Trump’s switch to a more traditional mode of communication, which Slate pointed out, albeit somewhat jokingly, might have been borne out of the realization that “if done a certain way, is really just a collection of tweets,” has by all appearances been taken up by Trump with a renewed verve. Since his text-based pivot, Trump has since used the old-school medium at an ever-increasing rate, like his letter directly sent from his new domicile in Florida to resign from the Screen Actors Guild in early February 2021, as well as endorse former White House aide Sarah Huckabee Sanders for her intended 2022 gubernatorial campaign in Alabama. Now, Trump’s latest example of wielding a pen is making headlines for a more informal purpose: castigating one-time Trump loyalist Senator Mitch McConnell.
So what exactly did Trump have to say about the Republican lawmaker in his letter? How did it go public? And, more importantly: is it further proof of a schism developing within the Republican party in a post-Trump America?
Trump called Mitch McConnell a ‘political hack’
Like many of Donald Trump’s recent self-authored screeds, the letter the former president wrote and posted to textually attack Senate Minority Leader Mitch McConnell following Trump’s impeachment acquittal in the Senate was made public through the use of Trump’s Save America PAC, a political action committee the ex-commander-in-chief formed shortly after stepping down from office. Posted on the Save America PAC’s website on Feb. 16, 2021, as Business Insider noted, the statement was ostensibly a criticism of weak leadership within the Republican party, but singled out McConnell specifically as his exemplar in a paragraphs-long indictment.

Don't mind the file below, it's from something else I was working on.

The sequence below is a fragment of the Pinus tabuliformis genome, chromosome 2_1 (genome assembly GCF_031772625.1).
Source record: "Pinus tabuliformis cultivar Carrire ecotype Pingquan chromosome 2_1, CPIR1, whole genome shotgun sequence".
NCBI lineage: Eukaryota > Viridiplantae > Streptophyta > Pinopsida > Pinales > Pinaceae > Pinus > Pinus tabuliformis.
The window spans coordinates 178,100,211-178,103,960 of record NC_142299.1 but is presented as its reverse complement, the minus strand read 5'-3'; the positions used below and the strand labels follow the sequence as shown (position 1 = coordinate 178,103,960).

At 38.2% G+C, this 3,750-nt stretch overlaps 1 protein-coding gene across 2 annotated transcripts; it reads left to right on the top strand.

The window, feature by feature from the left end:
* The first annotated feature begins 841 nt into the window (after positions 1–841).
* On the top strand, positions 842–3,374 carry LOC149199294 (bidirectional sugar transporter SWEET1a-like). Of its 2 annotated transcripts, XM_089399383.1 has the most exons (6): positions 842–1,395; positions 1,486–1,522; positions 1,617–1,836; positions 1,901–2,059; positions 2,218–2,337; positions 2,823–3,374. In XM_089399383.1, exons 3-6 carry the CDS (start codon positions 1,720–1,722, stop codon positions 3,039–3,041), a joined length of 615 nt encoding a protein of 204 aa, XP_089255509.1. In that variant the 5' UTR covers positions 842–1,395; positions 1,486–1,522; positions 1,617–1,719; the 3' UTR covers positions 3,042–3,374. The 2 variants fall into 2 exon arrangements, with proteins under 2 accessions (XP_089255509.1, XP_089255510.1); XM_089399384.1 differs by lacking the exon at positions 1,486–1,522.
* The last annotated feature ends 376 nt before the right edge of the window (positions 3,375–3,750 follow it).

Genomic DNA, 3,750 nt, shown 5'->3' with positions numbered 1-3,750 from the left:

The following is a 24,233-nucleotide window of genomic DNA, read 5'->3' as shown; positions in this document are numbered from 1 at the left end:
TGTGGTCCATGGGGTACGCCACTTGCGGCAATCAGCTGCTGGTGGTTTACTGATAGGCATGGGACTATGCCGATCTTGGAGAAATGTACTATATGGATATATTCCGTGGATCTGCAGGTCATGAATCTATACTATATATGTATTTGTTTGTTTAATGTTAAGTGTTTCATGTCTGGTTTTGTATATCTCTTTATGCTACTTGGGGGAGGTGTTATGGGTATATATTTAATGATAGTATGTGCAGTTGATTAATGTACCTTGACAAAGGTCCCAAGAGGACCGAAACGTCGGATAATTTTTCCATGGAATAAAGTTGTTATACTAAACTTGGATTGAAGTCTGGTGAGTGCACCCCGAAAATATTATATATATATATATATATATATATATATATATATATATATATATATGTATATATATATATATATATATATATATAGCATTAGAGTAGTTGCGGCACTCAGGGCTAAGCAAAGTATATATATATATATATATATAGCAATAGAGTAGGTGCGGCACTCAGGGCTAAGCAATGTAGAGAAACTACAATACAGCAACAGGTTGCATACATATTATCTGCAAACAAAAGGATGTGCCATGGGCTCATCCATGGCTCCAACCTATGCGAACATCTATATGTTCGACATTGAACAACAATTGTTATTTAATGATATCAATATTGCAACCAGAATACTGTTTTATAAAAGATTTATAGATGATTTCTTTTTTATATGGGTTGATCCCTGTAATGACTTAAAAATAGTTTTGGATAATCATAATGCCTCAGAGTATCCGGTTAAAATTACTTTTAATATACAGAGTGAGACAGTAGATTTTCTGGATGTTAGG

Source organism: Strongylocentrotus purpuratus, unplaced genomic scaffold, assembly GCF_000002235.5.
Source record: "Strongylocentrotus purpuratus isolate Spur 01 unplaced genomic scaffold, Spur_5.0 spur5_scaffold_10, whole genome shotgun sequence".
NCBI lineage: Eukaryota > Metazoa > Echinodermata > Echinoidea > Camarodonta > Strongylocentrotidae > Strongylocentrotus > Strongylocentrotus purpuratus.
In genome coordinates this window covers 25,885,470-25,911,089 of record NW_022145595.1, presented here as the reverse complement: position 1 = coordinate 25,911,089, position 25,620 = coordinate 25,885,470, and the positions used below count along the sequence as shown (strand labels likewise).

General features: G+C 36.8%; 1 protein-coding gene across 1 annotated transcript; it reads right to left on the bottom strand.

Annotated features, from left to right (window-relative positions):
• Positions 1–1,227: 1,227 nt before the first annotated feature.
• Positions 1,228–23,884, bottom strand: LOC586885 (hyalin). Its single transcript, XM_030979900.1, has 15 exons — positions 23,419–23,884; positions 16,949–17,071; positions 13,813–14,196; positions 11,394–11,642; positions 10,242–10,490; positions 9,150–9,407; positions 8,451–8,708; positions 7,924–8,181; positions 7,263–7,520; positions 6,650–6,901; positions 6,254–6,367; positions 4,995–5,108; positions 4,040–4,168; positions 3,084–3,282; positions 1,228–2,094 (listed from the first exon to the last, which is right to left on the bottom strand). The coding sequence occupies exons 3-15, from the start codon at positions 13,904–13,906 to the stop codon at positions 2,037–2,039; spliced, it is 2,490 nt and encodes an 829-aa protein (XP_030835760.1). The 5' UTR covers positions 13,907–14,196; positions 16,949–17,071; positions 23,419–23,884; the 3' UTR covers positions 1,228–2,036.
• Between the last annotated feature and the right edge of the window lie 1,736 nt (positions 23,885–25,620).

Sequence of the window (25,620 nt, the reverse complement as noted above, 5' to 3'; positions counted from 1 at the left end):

“The Republican Party can never again be respected or strong with political ‘leaders’ like Sen. Mitch McConnell at its helm,” the statement read. “McConnell’s dedication to business as usual, status quo policies, together with his lack of political insight, wisdom, skill, and personality, has rapidly driven him from Majority Leader to Minority Leader, and it will only get worse.”